Fiat eyes remaining Chrysler stake, mulls public stock offer
Fiat now owns 58.5 per cent of Chrysler, and wants to buy the remaining 41.5 per cent from a health care trust fund for union retirees.
DETROIT—Italian automaker Fiat is considering a public stock offering after the company buys all of Chrysler, according to a person briefed on the matter.
The plan to sell shares of a combined company is among several options being evaluated by Sergio Marchionne, who serves as CEO of both automakers, said the person, who requested anonymity because no decision has been made.
A stock offering would raise much-needed money for research on new vehicles at both companies, and could help Fiat weather the economic downturn in Europe.
Fiat now owns 58.5 per cent of Chrysler, and wants to buy the remaining 41.5 per cent from a health care trust fund for union retirees. The two sides differ on price, and that may be decided by a U.S. court.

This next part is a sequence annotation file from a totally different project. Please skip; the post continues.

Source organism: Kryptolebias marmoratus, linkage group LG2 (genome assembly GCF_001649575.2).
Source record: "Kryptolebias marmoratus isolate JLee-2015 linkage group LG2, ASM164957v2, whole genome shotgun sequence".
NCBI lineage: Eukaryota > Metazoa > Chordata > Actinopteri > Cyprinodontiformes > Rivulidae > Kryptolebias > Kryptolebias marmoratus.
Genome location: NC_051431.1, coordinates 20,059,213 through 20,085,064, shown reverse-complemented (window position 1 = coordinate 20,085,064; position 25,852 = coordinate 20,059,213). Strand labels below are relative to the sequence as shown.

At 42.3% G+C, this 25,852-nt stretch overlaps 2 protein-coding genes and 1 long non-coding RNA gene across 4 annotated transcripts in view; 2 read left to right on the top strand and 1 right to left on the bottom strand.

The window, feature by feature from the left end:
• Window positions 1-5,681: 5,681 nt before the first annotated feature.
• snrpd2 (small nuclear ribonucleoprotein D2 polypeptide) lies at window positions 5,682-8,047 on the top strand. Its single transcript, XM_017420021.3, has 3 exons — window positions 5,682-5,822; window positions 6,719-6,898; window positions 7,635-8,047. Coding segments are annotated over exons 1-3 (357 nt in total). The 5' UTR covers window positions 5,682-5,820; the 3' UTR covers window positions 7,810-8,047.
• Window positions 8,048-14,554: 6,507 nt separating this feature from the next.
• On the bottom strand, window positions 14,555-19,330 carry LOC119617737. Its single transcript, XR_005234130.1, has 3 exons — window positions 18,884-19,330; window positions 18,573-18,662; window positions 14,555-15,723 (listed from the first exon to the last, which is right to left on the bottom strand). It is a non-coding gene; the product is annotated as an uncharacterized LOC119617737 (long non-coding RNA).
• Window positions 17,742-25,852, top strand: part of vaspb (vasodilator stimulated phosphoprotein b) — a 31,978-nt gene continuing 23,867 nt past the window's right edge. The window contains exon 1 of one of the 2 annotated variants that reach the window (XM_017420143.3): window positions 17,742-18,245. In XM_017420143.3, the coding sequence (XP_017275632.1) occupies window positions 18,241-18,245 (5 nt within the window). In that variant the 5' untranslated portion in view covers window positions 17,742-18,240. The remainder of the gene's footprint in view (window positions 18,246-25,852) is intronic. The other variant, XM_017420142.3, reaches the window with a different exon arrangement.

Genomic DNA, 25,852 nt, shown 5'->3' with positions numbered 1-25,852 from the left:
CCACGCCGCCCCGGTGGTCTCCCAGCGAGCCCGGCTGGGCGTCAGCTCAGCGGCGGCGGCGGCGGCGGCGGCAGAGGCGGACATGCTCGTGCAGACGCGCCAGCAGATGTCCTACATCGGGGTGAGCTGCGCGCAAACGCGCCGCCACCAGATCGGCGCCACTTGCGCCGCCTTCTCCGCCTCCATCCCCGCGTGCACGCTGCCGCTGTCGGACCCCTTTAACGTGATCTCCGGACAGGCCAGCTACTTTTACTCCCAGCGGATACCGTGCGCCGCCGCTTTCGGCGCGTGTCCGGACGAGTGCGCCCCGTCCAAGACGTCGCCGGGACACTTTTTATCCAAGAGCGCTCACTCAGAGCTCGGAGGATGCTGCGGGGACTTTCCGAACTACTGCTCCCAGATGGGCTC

Fiat and Marchionne were appointed to manage Chrysler in 2009 by the U.S. government, which had bailed out the struggling company and funded its trip through bankruptcy restructuring. Since then, Fiat has raised its stake in a resurgent Chrysler, and Marchionne wants to merge the companies to generate more cost savings from joint research, management and purchasing.
Fiat SpA shares are now traded publicly on the Milan stock exchange, while Chrysler is technically a private company with no publicly traded shares. Presumably, Fiat shareholders would be offered a stake in the new company if they approve the merger.
No decision has been made on where to list shares of the new company, the person said. But Marchionne has repeatedly told reporters that U.S. stock markets are more profitable than those in Italy.
Marchionne has said Fiat has 10 billion euros ($13 billion) in cash that can be used to cope with a severe slowdown in European auto sales and buy the trust fund’s stake in Chrysler.
Merging the companies would give Fiat access to Chrysler’s cash holdings. Currently, Fiat shares in Chrysler’s profits but can’t use the Detroit automaker’s funds for its own operations. Without Chrysler, Fiat would have lost $1.41 billion last year. Chrysler had $11.6 billion in cash at the end of 2012. Both Chrysler and Fiat are scheduled to report first-quarter earnings on Monday.
Marchionne has already taken steps to combine Fiat and Chrysler. The companies are sharing engines and parts and have jointly designed cars like the Dodge Dart compact. The balance sheets are already combined, although there is a strict separation of assets.